More articles Tuesday 14 August 2012 4:50pm
‘All Scots were briefly English’ says Moffat at Book Festival
Alistair Moffat, author of The Scots: A Genetic Journey, revealed that “all Scots were briefly English”, and that the reason for Scotland’s huge growth in population was the humble food; porridge.
Speaking today in an event, sponsored by The Open University, at the Edinburgh International Book Festival, Moffat explained how migration from Central Africa had meant that all Scots had, at one time, been English, having travelled northwards through Europe and then Great Britain.
“Scotland is one of the most diverse nations on earth, with about 100 different lineages of DNA”, said Moffat, arguing that, contrary to popular belief, the majority of Scots do not share DNA patterns with Celts, Vikings and Picts, but have a much more international heritage. “Scotland is at the edge of beyond, you can’t get further north-west on the Eurasian land mass, and consequently we have collected everybody,” said Moffat.
Moffat also explained how porridge was the reason for the huge increase in Scotland’s population. “Around 3,000 BC, farming techniques were brought to Scotland which allowed, for the first time, the production of cereals,” explained Moffat. These cereals could then be charred or dried and then mixed with milk to create porridge, which was fed to babies at around two years of age.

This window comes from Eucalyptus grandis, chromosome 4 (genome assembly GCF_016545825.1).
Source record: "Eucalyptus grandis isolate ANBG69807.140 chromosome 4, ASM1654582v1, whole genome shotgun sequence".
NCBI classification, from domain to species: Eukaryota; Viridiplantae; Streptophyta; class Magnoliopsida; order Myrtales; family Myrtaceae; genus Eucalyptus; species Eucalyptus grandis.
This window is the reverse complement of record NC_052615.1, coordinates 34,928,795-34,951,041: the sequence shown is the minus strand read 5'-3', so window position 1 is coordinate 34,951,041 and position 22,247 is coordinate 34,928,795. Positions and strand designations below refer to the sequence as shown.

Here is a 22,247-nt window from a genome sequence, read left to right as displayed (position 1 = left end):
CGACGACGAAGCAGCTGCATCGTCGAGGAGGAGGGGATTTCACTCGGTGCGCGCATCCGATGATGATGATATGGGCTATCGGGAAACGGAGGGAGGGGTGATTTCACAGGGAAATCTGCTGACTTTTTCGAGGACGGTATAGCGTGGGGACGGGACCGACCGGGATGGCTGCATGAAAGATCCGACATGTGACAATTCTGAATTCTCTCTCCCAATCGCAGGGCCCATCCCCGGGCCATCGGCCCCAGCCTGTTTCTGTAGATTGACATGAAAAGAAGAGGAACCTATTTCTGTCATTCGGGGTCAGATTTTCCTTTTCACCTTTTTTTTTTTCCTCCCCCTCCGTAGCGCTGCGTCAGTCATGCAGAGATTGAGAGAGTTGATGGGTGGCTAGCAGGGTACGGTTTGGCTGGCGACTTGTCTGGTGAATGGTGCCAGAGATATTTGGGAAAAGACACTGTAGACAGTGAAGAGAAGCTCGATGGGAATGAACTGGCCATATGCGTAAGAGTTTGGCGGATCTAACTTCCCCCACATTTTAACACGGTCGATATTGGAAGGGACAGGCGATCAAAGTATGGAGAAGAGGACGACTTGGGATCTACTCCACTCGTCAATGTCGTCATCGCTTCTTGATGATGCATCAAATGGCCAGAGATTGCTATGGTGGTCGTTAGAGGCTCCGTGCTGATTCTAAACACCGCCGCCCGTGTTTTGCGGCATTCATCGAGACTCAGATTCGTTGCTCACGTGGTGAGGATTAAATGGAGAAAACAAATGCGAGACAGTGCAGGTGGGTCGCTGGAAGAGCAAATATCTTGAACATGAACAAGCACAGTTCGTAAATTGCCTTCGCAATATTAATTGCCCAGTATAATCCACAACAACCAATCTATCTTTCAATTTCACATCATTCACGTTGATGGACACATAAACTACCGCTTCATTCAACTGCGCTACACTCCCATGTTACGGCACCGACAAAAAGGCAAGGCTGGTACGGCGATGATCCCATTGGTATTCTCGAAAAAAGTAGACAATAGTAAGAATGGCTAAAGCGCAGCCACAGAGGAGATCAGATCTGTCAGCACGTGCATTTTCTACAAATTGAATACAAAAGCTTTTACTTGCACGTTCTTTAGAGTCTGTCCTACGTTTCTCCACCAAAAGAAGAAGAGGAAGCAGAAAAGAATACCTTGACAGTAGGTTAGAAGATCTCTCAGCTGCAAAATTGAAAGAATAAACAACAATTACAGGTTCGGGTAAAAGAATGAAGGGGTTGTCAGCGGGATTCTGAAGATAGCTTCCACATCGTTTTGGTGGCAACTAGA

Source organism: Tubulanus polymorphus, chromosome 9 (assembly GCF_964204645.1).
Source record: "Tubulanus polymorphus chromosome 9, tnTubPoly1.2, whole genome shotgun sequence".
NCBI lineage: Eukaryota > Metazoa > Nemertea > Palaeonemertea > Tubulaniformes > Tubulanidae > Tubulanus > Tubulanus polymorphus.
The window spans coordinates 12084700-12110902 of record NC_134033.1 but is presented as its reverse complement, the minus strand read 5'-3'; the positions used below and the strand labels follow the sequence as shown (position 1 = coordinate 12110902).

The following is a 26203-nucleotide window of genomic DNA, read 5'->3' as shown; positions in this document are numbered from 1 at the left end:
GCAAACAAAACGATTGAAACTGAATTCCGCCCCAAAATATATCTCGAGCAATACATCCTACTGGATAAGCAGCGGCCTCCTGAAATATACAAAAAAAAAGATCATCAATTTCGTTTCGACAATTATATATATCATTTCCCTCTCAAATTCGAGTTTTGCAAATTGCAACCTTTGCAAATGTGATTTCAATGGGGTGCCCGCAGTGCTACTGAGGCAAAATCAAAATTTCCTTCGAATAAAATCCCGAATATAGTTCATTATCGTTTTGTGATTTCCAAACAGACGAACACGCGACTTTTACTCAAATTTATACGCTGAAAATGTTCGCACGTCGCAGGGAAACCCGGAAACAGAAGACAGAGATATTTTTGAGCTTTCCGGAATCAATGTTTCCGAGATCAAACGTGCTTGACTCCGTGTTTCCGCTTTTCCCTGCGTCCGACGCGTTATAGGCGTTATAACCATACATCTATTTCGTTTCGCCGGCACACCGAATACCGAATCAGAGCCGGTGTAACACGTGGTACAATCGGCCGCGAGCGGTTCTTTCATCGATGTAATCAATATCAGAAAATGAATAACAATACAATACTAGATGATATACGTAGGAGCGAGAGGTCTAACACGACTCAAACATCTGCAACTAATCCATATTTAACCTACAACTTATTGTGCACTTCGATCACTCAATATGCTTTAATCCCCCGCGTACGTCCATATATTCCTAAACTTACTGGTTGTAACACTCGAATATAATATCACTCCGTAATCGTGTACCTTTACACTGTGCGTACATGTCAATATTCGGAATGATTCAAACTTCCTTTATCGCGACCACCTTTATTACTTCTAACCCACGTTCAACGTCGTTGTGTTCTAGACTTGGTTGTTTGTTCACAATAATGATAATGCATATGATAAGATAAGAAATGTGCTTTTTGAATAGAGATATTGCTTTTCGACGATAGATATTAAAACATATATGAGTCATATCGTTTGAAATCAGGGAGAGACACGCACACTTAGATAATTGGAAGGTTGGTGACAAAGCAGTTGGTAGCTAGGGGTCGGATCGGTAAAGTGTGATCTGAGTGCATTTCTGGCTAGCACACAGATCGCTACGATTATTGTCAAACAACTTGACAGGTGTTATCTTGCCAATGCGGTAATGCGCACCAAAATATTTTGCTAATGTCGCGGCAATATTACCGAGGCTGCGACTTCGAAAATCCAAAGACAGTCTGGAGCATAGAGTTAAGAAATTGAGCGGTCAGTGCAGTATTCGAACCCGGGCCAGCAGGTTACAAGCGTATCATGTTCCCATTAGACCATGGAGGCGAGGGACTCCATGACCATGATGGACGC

Prior to this mothers would breastfeed babies until the age of five, making most women infertile during this period. As mothers stopped breastfeeding children earlier and feeding them porridge, this dramatically reduced the interval rate between births, from around five years to about two and a half, thus increasing the population.
The Edinburgh International Book Festival runs until Monday 27th August and will feature a host of talks on genetics, including ‘The Epigenetic Evolution’ on Saturday 18th August, which analyses how our physical and social environment actually influences the way that our genetic inheritance is realised, sponsored by The ESRC Genomics Policy and Research Forum.